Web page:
How to mount pages from a 1611 King James Bible


Mar 11, 2005
Midland, Michigan
Can someone help with ideas on how to float a page from a 1611 version of a King James Bible. I am bidding on a project done by a framer in another state last year. They have emailed me photos of the sample and the page is froating on a window mat so that the back side can be seen also. I don't want to attach this valuable piece to the mat but somehow they have the front side of the page floating on a rag mat. Any suggestions?
It is probably/should be encapsulated between two sheets of Mylar clear film and then sandwiched between two mats.

The glazing on the front should be UV filtering. On the back it could be Acrylic to keep the weight down.

Don't put a dust cover on it.
Welcome, hangupsinc!

It sounds like you have a rare & valuable page to frame. So, it's important to not change its condition, and to protect it from anticipated hazards, such as light, and temperature & humidity changes.

Ron beat me to it -- a clear polyester film "encapsulation" mount is the way to go.

But here are a couple of additional thoughts:

1. Use Tru-Vue's new Optium Museum Acrylic on both sides. This is Cyro Acrylite OP3, UV-filtering acrylic with the anti-reflective Museum coatings. It is of course more expensive than other glazing choices, but in relatively small size jobs like this one, the added cost is far outweighed by the visual enhancement it provides. And it's lightweight, too.

2. Use at least a double mat on both front & back, to provide at least 1/8" air gap between the glazing and the mount.

3. When you create the mount, use only Melinex 516 or its predecessor, Mylar-D. Be sure to avoid substitutes, because no other clear film is equal to these -- except Hostaphan 43-SM, in Europe.

4. To attach the two sheets of clear film together with 3M #889 double sided tape. This is the thinnest polyester tape I've seen, and it has a good acrylic adhesive; non-migrating & inert.

5. Place the tape strips only on the film, no more than 1/4" away from the the perimeter of the document, and no closer than 1/8". Make sure no tape touches the document, and sandwich the sheets of clear film together carefully.

6. Cut your mat opening so that the edges of the document show, and the tape lines are covered.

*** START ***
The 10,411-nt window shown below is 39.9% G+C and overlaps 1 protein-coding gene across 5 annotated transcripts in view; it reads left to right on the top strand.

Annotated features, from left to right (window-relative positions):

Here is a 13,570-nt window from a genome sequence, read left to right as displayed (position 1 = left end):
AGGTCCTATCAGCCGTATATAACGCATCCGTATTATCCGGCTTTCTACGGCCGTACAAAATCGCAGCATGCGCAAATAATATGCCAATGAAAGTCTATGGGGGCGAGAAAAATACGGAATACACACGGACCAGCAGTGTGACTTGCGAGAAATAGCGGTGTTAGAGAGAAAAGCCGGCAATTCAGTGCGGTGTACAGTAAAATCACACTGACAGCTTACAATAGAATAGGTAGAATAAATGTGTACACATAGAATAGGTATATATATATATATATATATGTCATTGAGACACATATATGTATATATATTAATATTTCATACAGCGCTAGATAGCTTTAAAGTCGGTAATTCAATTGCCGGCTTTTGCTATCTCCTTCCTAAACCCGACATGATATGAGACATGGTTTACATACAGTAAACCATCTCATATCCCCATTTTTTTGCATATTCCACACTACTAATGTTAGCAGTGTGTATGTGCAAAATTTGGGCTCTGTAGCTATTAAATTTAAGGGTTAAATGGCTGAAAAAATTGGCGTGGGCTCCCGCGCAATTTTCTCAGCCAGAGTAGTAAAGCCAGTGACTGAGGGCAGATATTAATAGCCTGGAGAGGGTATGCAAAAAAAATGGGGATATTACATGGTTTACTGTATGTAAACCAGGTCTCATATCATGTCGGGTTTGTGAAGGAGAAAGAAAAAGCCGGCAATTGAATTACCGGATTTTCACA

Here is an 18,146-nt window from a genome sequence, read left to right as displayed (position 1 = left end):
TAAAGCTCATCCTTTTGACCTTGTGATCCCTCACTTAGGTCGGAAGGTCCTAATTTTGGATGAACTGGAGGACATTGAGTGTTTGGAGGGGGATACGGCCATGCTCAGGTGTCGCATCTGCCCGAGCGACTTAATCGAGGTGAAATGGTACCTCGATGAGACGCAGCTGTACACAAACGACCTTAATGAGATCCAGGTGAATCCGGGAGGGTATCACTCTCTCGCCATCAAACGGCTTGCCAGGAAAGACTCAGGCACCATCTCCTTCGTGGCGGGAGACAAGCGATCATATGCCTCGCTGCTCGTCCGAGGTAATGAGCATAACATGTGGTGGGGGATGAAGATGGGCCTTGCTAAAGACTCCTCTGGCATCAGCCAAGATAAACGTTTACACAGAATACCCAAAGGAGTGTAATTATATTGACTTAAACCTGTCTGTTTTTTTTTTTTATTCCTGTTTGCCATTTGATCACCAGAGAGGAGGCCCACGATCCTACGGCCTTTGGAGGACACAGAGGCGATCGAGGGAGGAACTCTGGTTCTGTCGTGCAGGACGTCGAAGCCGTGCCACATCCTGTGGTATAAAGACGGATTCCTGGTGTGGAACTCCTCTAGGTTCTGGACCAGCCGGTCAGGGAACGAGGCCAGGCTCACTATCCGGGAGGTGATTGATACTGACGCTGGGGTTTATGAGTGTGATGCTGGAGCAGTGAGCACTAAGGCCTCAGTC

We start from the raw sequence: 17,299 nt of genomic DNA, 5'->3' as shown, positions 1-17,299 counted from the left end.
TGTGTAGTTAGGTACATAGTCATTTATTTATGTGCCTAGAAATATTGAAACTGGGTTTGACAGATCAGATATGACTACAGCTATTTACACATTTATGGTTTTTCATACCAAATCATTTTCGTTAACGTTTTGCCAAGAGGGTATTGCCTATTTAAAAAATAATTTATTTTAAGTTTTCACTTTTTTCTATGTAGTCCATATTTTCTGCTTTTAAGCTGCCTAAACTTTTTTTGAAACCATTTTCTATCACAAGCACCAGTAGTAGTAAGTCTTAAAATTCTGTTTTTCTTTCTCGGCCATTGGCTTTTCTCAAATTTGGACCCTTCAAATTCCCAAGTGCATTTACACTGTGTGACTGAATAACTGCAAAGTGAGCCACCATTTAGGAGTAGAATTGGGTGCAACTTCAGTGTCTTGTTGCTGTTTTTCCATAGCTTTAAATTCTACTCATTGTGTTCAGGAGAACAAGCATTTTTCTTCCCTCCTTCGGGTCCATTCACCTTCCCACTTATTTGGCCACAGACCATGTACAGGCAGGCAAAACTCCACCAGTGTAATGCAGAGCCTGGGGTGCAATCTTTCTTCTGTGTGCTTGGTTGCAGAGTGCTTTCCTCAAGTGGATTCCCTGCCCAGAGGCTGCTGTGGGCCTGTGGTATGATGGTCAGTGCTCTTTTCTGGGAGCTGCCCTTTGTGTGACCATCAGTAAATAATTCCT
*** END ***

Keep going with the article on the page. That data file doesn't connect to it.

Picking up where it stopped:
I like to do this kind of treatment, where the back is visible, by encapsulating the piece with mylar-D on the front and reg plexi for the "float board". Attach the mylar to the plexi as Jim has just explained then space another piece of plexi for the back glazing (regular plexi is ok assuming it will not be viewed very often from the back).

I like this treatment because it gives more ridgidity to the document and more support to the mat. It does, however, add some weight and thickness.
Thanks for the suggestions. I have done mylar encapsilations with glass on both sides before. The pictures sent to me show the page floating (without mylar) on top of the window mat and an 1/8 spacer was used. I am afraid the framer who previously framed these may have actually attached these to the made because it is definately not an encapsilation. I thought maybe there was another method of floating that I wasn't aware of.
Perhaps it is mounted in what I call the passepartout method?

A window that is just slightly smaller than the bible page is cut into a sheet of good quality paper. The edges of the window can be bevelled with a sharp knife, or sanded.

The edges of the window are pasted with wheat starch paste and then the Bible page lain onto the window, face up, and pressed into place using a paper interleaf between fingers and page.

This method is used in Europe a lot. If you do decide to use it, I'd recommend practicing first to get the technique down.

I've never seen the method you describe, however I have had some older customers who have immigrated from Europe and speak broken English ask for a "passepartout" when they are referring to a mat.
The passepartout I'm familiar with refers to taping a package with glass, mat, art and backing in lieu of using a frame.

For some reason, this process has never really caught on with most framers. I wonder why.

I am curious about, and having difficulty visualizing, the procedure Rebecca is describing. I'll bet she just made that up.
Thanks Ron, I wish I were smart enough to make it up!

It's an inset. Like a paper window mat, that the reverse edges of the art are pasted to. The idea behind museums using it is that the art can be handled without handling the art - one picks it up by secondary sheet (window mat) of paper that the art is set into. I'm sure Hugh knows the real name.

My ex-intern friend was taught the technique in a Dutch museum, although I've encountered it before. She was given a special skiving knife used to bevel the edges of the secondary sheet as a going away present.

Perhaps it's called a false margin?